European Central Bank president Christine Lagarde has hinted the Frankfurt-based institution could raise its interest rates from historic lows as soon as July as inflation in the eurozone soars.
The ECB should end bond-buying "early in the third quarter", Lagarde said in a speech in Ljubljana, and could then raise interest rates "only a few weeks" later.
The comment is the clearest sign yet from Lagarde that the ECB is ready to move on rates soon rather later, as the institution trails behind the US Federal Reserve and other major central banks that have already taken the step to combat inflation.
ECB policymakers will next meet on June 9 and July 21 to decide their course of action.
Any hike would be the ECB's first in over a decade and would lift rates from their current historically low levels.
These include a negative deposit rate which effectively charges banks to park their excess cash at the ECB overnight.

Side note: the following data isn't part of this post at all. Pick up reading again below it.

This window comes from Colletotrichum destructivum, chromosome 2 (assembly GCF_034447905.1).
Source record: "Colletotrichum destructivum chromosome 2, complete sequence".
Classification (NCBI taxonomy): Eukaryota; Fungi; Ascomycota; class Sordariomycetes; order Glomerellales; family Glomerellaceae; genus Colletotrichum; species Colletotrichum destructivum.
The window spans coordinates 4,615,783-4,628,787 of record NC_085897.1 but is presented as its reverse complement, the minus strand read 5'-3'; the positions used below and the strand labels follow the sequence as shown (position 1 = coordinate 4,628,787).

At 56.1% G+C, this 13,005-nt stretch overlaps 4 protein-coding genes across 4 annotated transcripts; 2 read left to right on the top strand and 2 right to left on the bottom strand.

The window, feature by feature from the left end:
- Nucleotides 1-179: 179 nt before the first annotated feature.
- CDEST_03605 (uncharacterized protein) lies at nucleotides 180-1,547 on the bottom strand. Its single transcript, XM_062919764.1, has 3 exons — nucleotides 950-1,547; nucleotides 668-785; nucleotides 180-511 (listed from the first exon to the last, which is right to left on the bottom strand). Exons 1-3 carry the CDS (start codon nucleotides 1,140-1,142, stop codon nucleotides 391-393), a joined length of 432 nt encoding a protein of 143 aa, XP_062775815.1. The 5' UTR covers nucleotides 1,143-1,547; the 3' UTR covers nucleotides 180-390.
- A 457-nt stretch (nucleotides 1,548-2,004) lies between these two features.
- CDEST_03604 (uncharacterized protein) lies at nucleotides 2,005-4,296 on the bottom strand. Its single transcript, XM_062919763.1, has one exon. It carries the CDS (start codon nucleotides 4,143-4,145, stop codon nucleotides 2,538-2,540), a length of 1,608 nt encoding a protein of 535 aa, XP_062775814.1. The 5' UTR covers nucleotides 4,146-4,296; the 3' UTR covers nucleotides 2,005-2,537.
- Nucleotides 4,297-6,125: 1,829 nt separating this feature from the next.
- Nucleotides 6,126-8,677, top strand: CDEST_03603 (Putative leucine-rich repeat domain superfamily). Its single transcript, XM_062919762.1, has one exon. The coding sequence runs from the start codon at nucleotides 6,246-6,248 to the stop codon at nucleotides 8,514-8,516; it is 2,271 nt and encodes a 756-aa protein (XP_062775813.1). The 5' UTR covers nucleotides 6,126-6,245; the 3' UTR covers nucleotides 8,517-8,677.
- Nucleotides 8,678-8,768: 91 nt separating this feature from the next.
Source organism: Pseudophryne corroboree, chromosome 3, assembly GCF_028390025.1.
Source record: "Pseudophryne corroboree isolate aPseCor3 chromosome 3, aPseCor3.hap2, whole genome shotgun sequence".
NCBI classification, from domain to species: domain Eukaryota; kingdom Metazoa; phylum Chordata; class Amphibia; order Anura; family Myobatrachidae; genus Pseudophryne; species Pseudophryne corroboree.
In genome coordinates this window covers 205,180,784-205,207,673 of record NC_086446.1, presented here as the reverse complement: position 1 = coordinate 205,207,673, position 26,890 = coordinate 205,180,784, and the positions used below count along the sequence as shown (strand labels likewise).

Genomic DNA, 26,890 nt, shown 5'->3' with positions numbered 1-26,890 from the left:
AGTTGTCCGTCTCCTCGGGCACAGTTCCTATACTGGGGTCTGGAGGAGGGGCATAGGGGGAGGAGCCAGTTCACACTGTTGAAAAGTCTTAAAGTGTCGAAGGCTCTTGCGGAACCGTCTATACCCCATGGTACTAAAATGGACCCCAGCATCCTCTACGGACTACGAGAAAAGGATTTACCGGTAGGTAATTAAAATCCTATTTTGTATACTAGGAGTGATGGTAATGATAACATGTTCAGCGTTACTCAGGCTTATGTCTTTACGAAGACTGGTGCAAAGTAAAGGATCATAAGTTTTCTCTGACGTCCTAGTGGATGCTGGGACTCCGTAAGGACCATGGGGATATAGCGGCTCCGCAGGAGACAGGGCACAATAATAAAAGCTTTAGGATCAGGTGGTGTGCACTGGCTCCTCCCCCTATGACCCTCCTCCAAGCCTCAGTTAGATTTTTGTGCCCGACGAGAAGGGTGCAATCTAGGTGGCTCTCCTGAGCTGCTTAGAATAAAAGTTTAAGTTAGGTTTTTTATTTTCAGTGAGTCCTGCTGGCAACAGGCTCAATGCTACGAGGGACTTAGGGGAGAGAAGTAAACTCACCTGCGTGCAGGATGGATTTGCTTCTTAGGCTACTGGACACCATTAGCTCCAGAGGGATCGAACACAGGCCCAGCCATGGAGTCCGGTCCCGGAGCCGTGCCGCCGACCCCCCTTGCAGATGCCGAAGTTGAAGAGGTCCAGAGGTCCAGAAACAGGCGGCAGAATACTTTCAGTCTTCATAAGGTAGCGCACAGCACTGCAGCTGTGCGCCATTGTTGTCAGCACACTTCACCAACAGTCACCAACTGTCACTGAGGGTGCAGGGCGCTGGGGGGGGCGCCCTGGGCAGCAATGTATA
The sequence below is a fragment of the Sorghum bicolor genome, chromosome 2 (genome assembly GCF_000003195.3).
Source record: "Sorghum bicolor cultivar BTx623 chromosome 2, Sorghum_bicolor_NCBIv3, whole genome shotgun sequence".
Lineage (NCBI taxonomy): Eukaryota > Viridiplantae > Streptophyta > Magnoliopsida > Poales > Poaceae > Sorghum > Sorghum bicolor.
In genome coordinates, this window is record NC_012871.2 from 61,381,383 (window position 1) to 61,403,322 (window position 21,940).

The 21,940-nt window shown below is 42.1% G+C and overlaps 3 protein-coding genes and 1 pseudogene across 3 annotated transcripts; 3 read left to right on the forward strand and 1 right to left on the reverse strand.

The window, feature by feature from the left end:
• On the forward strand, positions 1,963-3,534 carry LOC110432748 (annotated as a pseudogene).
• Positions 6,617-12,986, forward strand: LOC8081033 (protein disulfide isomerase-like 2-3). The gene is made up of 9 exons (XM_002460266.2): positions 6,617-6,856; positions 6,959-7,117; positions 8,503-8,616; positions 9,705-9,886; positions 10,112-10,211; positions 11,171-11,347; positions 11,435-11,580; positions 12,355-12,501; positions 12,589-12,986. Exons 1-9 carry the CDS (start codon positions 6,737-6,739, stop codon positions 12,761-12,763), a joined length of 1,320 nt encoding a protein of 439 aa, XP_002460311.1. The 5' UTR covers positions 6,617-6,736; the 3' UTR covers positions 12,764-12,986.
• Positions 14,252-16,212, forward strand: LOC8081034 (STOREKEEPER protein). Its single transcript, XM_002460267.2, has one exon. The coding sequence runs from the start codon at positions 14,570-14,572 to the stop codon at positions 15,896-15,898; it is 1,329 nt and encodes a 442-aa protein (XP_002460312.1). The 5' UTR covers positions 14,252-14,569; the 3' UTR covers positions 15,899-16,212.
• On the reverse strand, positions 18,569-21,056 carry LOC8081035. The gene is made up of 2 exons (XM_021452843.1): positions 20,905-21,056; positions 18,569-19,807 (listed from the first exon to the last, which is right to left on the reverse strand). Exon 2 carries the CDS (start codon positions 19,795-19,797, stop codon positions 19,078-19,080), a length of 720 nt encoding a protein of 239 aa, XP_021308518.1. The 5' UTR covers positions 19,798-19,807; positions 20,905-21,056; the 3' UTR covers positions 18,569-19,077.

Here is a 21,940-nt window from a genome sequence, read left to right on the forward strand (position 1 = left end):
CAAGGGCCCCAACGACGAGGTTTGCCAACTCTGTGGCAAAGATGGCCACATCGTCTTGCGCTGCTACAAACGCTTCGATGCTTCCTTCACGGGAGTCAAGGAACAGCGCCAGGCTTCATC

Inflation in the eurozone reached 7.5% in April, an all-time high for the currency club and well above the ECB's own 2% target.
The surge, driven in no small part by steep increases in prices for energy due to the Russian invasion of Ukraine, has strengthened calls for the ECB to follow its peers towards interest rate hikes.
The Fed and the Bank of England among others have been raising rates in efforts to stop price rises.
German central bank president Joachim Nagel said Tuesday he "will advocate a first step normalising ECB interest rates in July".
At its last meeting in April, the ECB's governing council resolved to end a bond-buying scheme that has been used to stoke economic growth "in the third quarter".
Earlier, ECB member and Bank of France head Francois Villeroy de Galhau told France Inter radio that the illusion of a limitless and costless debt is attractive but "very dangerous".
France borrowed heavily during the Covid-19 pandemic to stabilise its economy, pushing the public debt from just under 100% of gross domestic product in 2019 to nearly 113% last year.